The White House has undertaken behind-the-scenes efforts in recent months to undercut and sideline Dr. Anthony Fauci—even going so far as to compile a list of all the times he “has been wrong on things,” according to The Washington Post.
After canceling some of his planned TV appearances and keeping him away from the Oval Office, White House officials and President Trump have taken to publicly expressing a loss of confidence in the director of the National Institute of Allergy and Infectious Diseases and face of the administration's coronavirus task force. The apparent attempts to undermine Fauci come as he continues to counter the president's overly optimistic narrative on the state of the pandemic.
Against this backdrop, an unnamed White House official told the Post: “Several White House officials are concerned about the number of times Dr. Fauci has been wrong on things.” The official attached a list of incorrect predictions Fauci had made, including his doubts early on that asymptomatic spread would play a large role in transmission and a February assurance that Americans did not need to change their behavior. Like many other public health officials, Fauci said at first that masks were not necessary but recently recommended that they be mandated nationwide.
“Dr. Fauci has a good bedside manner with the public but he has been wrong about everything I have ever interacted with him on,” Peter Navarro, the president’s trade adviser, told the Post in a separate statement. “Now Fauci is saying that a falling mortality rate doesn’t matter when it is the single most important statistic to help guide the pace of our economic reopening. So when you ask me if I listen to Dr. Fauci’s advice, my answer is only with caution.”
In recent days, the 79-year-old doctor has offered unsparing assessments of the United States’ current situation. In an interview with 538 published Thursday, he was perhaps at his most blunt: “As a country, when you compare us to other countries, I don’t think you can say we’re doing great. I mean, we’re just not.” The same day, the commander-in-chief told Fox News host Sean Hannity in an interview that Fauci was “a nice man, but he’s made a lot of mistakes.” The two haven’t spoken in months, but Fauci has reportedly not complained about that. David Barr, an AIDS activist who knows Fauci, told the Post the doctor has become exasperated that state and local officials aren’t listening to experts.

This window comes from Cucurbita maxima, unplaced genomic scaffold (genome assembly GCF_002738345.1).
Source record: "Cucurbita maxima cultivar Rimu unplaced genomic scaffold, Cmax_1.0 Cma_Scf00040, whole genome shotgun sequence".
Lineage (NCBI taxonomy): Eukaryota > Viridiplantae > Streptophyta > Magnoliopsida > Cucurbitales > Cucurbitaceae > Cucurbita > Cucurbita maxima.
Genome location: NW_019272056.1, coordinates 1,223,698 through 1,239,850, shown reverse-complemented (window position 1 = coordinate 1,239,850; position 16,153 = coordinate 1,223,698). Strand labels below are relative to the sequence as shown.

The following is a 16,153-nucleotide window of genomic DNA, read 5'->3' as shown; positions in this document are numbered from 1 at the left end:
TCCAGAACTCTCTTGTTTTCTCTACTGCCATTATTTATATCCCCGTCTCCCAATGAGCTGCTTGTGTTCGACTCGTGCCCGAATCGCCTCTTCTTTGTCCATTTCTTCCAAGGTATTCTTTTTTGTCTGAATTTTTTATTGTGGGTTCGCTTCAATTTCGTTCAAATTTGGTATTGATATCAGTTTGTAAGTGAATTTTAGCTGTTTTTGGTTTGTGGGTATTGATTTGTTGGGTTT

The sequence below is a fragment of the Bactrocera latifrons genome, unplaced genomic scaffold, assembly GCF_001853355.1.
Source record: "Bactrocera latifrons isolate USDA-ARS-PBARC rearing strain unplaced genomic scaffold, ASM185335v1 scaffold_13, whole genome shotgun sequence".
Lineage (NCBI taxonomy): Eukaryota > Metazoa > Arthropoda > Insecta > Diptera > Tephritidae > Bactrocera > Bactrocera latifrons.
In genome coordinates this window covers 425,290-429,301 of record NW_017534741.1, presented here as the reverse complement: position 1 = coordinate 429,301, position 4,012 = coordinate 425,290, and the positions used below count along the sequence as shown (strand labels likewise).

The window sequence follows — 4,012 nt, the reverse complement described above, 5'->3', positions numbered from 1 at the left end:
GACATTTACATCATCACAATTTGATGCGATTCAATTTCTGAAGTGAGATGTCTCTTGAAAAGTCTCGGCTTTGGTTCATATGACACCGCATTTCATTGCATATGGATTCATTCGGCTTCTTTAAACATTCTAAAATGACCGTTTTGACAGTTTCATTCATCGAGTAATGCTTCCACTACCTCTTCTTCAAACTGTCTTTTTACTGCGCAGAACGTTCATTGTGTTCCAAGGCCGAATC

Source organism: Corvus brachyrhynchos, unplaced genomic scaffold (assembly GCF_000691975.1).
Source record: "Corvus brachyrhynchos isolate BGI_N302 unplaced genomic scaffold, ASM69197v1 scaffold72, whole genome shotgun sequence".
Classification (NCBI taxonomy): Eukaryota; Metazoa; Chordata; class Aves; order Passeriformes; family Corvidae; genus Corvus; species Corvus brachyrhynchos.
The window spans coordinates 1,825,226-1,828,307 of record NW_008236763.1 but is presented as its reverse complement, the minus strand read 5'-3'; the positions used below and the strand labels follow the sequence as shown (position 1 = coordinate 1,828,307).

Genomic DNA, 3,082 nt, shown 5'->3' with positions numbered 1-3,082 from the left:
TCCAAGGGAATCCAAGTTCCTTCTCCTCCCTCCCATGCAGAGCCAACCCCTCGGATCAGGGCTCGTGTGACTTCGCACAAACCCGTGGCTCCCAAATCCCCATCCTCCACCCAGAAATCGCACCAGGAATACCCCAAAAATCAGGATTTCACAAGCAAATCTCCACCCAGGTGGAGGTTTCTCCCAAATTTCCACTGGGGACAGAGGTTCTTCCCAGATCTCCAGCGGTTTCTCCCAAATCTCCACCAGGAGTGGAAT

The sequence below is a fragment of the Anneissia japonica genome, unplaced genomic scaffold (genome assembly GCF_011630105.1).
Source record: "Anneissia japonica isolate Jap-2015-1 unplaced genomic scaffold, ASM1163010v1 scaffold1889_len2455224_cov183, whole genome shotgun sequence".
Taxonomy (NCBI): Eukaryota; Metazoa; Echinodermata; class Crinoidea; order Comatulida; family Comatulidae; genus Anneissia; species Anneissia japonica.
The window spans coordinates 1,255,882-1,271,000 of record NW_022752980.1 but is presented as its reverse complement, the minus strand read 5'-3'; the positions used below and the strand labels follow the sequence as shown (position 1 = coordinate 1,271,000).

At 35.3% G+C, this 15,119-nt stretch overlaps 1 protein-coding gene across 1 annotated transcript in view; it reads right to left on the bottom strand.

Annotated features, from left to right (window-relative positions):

“Our bigger issue with Fauci is stop critiquing the task force…and try to fix it,” another White House official told the Post. The official said Fauci’s high approval and trustworthiness ratings have upset the president as his own deteriorate.
The White House has also reportedly sought to keep Fauci out of the the public eye. A CBS anchor said last week that the White House has ignored requests to interview Fauci on air since early April, though he has spoken to print and podcast outlets. The White House maintains the authority to approve or deny interview requests for high-profile public officials and granted requests from PBS, CNN, and NBC to speak with the doctor only to cancel them after Fauci disagreed with Trump in a conversation with Sen. Doug Jones (D-AL), according to the Post. The epidemiologist said that Trump’s contention of a lower death rate indicating success in tamping down the virus was “a false narrative.” He warned against “false complacency.” Fauci has also said he’d like to go on Rachel Maddow’s show, which routinely critiques the president, a request that was rejected.
Trump himself has been wrong on the coronavirus in a laundry list of ways as he’s pushed to reopen the country, and going after Fauci is not the only time he has attempted to contravene public health guidelines. He famously told Dr. Deborah Birx, the chief medical adviser on the White House Coronavirus Task Force, to “look into” the injection of bleach and the ingestion of sunlight as possible COVID-19 curatives. He’s also pressured the Food and Drug Administration to reinstate its emergency authorization for the anti-malaria drug hydroxychloroquine as a treatment, as has his former personal lawyer Rudy Giuliani, who said doctors “don’t know what they’re talking about.” Trump himself has said he took the drug despite FDA advisories warning it is unsafe to do so and unlikely to prevent or treat the coronavirus.
The president donned a face mask for a Saturday visit to Walter Reed Hospital, one of the first and only times he has done so in public after repeatedly shrugging off their importance in recent weeks and even mocking Joe Biden for wearing one.
In Dr. Fauci We Trust
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